'Sacred' Word Repetition May Improve PTSD Symptoms, Insomnia

Batya Swift Yasgur, MA, LSW

June 29, 2018

Mindful repetition of a mantram, a sacred word, effectively reduces symptoms of combat-related posttraumatic stress disorder (PTSD) and insomnia, results of a randomized controlled trial show.

Investigators compared mantram repetition to present-centered therapy in veterans with PTSD. Both interventions were offered weekly for a total of 8 weeks.

Although both groups experienced some improvement in PTSD symptoms and insomnia, those in the mantram group had significantly greater improvements in both PTSD and insomnia. Benefits continued to be present at 2-month follow-up.

"The mantram program could certainly be an adjunct to other therapies for PTSD and would be an excellent 'precursor' to other therapies because of its simplicity and convenience," lead author Jill E. Bornmann, PhD, RN, research scientist, VA San Diego Healthcare System, and clinical professor, University of San Diego Hahn School of Nursing, California, told Medscape Medical News.

"For people who do not like other therapies, such as mindfulness or CBT, mantram is a good substitute," she said.

The study was published online June 20 in the American Journal of Psychiatry.

Daily Fear, Anxiety

PTSD affects up to 20% of US troops returning from Iraq and Afghanistan and an estimated 30% of Vietnam-era veterans, the authors write.

Several nonpharmacologic therapies have been shown to be effective in military-related PTSD, but many veterans retain clinically significant symptoms at posttreatment assessment.

Previous trials of other complementary therapies for PTSD have been limited by small sample size or a lack of active controls.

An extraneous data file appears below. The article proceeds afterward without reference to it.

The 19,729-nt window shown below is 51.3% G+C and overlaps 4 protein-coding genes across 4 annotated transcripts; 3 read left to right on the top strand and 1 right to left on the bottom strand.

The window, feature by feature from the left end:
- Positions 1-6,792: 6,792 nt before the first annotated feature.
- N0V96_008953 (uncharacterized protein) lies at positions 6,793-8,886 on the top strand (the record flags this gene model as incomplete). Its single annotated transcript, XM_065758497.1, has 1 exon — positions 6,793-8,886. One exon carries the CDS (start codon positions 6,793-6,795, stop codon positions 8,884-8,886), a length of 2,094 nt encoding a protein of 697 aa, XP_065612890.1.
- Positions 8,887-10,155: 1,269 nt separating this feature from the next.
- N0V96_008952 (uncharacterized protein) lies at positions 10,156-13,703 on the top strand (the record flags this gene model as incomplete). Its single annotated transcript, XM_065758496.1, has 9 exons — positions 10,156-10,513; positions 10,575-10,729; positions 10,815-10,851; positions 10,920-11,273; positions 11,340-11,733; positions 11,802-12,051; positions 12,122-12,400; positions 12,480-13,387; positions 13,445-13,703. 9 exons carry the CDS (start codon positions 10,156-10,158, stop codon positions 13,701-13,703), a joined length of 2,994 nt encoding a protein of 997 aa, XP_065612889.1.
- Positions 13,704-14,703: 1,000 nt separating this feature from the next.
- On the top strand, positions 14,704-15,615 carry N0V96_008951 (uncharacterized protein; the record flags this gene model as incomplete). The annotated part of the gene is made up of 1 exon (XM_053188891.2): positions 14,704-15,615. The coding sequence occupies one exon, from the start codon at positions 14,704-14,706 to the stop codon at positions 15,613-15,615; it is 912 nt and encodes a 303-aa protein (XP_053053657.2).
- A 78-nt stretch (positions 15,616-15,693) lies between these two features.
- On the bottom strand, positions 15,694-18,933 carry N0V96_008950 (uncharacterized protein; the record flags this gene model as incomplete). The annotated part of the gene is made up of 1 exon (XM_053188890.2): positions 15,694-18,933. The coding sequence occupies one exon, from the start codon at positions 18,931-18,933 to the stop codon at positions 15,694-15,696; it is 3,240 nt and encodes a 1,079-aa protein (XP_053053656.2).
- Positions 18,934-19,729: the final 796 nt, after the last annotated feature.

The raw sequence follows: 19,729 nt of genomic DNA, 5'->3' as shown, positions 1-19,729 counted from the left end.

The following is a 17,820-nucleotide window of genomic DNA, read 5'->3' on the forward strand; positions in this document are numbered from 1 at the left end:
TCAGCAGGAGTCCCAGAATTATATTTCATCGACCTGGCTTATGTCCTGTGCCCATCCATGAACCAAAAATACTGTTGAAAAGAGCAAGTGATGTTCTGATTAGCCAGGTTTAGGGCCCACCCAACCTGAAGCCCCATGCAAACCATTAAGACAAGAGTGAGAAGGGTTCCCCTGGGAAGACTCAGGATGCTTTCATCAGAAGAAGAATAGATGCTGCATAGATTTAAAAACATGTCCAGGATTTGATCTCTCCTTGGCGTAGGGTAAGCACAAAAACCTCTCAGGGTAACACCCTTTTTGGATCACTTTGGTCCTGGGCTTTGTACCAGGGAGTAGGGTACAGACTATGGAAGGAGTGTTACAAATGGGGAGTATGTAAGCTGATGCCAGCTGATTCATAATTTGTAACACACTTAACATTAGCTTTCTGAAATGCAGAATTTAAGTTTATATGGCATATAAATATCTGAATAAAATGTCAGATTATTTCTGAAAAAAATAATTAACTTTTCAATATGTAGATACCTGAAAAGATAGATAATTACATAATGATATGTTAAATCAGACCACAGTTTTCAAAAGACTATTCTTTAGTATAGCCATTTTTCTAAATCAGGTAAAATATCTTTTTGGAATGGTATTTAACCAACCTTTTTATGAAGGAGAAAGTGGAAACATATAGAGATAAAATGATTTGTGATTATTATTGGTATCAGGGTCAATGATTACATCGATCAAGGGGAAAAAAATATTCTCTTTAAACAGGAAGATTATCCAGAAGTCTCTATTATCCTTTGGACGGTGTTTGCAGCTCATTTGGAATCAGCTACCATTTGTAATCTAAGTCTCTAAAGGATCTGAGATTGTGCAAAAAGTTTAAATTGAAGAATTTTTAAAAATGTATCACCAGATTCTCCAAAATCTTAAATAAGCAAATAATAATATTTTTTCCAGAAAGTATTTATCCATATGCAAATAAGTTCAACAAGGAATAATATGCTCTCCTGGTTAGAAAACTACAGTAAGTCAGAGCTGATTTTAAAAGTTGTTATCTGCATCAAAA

The mantram repetition program "has been found to mitigate PTSD symptoms and other psychological distress and to improve quality of life in a variety of populations," the authors state.

The program "teaches people to intentionally slow down thoughts and practice 'one-pointed attention' by silently repeating a personalized (self-selected) mantram, a word or phrase with spiritual meaning."

"I had been teaching passage meditation, as developed by Eknath Easwaran, a spiritual meditation teacher, and taught at the Blue Mountain Center of Meditation, to people living with HIV/AIDS," Bormann recounted.

"Although most students were unable to sustain daily meditation practice, they continued using a mantram for insomnia while awaiting lab tests and to help them cope with daily fear and anxiety, and they loved it," Bormann recounted.

Bormann began to study the impact of these teachings on health outcomes in veterans with HIV and other chronic diseases. One veteran reported improvements in posttraumatic dreams.

"After that, I started studying the effects of mantram, slowing down, and one-pointed attention in veterans with PTSD," she reported.

First RCT

Bormann described the current study as "the first randomized controlled trial comparing mantram therapy to present-centered therapy, which is an evidence-based problem-solving, nontrauma-focused treatment for PTSD."

Self-selected treatment-seeking Veterans Health Administration patients (n = 173; age ≥18 years) were randomly assigned to either the mantram group (n = 89) or the present-centered therapy comparison group (n = 84). Both groups received their respective interventions individually in eight weekly 1-hour sessions.

The study used open allocation (ie, participants were informed of assignment at randomization) but blinded assessment before treatment, after treatment (week 9), and at 2-month follow-up (week 17).

All participants had had one or more traumatic experiences related to military service, all met DSM-IV-TR criteria for PTSD, and all met severity cutoff scores on the Clinician-Administered PTSD Scale (CAPS) and the PTSD Checklist–Military.

Participants taking medications were instructed to continue their regimen but were asked to refrain from receiving other psychotherapy or complementary therapy during the study.

Individuals with severe suicidal ideation, schizophrenia spectrum disorders, untreated bipolar disorder, cognitive impairment, or active substance abuse were excluded.

The primary outcome measure was reduction of ≥10 points on the CAPS, which is considered a "clinically meaningful improvement."

Secondary outcomes included reduction in insomnia (as measured by the seven-item Insomnia Severity Index), depression (as measured by the Patient Health Questionnaire–9), and anger (as measured by the State-Trait Anger Inventory–Short Form).